Materials designed for english language teaching   a critical analysis
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Materials designed for english language teaching   a critical analysis Materials designed for english language teaching a critical analysis Document Transcript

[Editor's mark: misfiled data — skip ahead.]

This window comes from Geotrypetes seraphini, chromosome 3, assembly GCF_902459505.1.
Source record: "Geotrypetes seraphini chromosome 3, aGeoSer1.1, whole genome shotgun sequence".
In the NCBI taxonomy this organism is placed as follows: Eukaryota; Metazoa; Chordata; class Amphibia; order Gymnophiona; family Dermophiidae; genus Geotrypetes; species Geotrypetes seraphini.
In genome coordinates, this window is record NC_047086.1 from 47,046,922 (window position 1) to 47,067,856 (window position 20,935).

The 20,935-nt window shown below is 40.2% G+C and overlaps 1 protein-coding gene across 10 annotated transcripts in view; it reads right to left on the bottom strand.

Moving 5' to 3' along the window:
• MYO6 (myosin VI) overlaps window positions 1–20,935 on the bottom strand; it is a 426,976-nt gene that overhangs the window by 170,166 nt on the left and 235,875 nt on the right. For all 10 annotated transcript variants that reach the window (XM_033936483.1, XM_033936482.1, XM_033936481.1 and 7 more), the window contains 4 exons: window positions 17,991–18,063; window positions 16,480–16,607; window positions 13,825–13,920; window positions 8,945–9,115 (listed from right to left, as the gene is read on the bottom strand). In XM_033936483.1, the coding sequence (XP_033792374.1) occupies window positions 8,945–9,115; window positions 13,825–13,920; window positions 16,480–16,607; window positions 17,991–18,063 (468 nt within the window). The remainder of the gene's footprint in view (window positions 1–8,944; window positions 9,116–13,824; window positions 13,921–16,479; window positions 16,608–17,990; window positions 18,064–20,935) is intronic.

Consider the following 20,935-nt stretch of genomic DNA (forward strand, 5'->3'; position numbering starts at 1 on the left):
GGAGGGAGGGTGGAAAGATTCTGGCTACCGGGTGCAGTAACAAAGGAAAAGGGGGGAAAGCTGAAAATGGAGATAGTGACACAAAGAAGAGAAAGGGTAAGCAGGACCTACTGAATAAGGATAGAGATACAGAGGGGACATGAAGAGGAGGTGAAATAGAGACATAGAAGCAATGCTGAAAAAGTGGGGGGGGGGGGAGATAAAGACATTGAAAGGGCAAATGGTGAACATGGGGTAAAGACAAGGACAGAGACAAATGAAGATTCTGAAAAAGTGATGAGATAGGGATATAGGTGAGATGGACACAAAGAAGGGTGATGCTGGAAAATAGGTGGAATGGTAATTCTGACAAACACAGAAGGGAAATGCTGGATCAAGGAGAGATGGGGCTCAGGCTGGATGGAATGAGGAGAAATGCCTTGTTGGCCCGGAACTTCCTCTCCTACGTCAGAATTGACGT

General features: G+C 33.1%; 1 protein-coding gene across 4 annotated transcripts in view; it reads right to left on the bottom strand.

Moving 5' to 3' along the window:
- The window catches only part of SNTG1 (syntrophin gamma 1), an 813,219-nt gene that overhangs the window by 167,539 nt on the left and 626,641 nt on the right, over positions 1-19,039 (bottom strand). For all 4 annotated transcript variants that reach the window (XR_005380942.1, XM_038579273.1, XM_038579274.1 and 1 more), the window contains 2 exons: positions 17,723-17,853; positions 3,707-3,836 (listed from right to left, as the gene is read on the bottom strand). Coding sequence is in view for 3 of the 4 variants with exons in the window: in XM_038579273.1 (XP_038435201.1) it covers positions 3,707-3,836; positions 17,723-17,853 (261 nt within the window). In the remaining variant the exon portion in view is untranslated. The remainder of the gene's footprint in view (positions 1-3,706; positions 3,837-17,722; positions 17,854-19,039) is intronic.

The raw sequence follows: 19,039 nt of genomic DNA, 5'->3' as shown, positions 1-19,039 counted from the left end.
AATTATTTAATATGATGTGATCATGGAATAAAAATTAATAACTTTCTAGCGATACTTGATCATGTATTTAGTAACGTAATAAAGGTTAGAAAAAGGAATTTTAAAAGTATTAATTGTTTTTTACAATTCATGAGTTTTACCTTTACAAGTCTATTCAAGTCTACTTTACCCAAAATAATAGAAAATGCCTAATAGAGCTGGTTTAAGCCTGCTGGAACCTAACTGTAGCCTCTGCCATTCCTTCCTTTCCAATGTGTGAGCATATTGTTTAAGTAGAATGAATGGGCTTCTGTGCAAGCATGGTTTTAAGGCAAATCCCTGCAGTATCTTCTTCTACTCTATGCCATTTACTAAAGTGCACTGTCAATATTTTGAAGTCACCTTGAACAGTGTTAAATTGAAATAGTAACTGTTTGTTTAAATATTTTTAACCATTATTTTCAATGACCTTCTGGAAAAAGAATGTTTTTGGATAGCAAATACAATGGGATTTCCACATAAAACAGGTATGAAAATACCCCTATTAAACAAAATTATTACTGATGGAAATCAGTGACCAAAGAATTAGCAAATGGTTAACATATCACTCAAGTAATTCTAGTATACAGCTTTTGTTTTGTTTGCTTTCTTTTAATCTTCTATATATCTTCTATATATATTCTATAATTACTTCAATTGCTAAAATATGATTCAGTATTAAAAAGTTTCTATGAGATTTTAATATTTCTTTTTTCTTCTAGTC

• MATERIALS DESIGNED FOR ENGLISH LANGUAGE TEACHING A Critical EvaluationMagdalena BobekIntroductionA coursebook is definitely a convenient aid in the language classroom, providing, a structurefor teaching and something teachers can rely on for linguistic, cultural and methodologicalsupport (McGrath 2002:10-11). However, even though carefully designed, a singlecoursebook can never completely meet the needs of a specific class of learners, but will oftennecessitate the integration of additional material to bridge the gap between what thecoursebook offers and what the teacher knows the learners still need, be it more practice of aparticular grammatical structure, exposure to more textual material, use of differentiatedmaterial for different levels of proficiency, or more use of activities for affective purposesand motivation (ibid:80-81). The set of materials that I have designed aims to show howcoursebook material can be supplemented to meet the learners needs and enable them topractise grammar with content they can identify with and enjoy.My Teaching Concept and Working EnvironmentAs a language practitioner I have always tried to hold my ground against coursebookdependency, because I believe it marginalizes the teachers role to that of little more than atechnician to use Richards words (1998:132). I have always favoured using a combination ofdifferent techniques and materials in my teaching either for reinforcement or for motivationpurposes of content that has proven to be laborious or uninteresting for learners. Linkinglanguage content to the learners life experiences and making pedagogy context-sensitive,location-specific [and] based on a true understanding of local linguistic, social, cultural, andpolitical particularities’ (Kumaravadivelu 2006:69), has not only proven to have a positiveinfluence on learners of all ages, but also complies with Prabhus view of the teacher as beinga reflective practitioner whose sense of plausibility or pedagogic intuition, with regard toclassroom practice is constantly being reviewed and refined in the light of theory and practicalexperience (Gray 2009:74). Like the teachers mentioned in Torres study of the use of an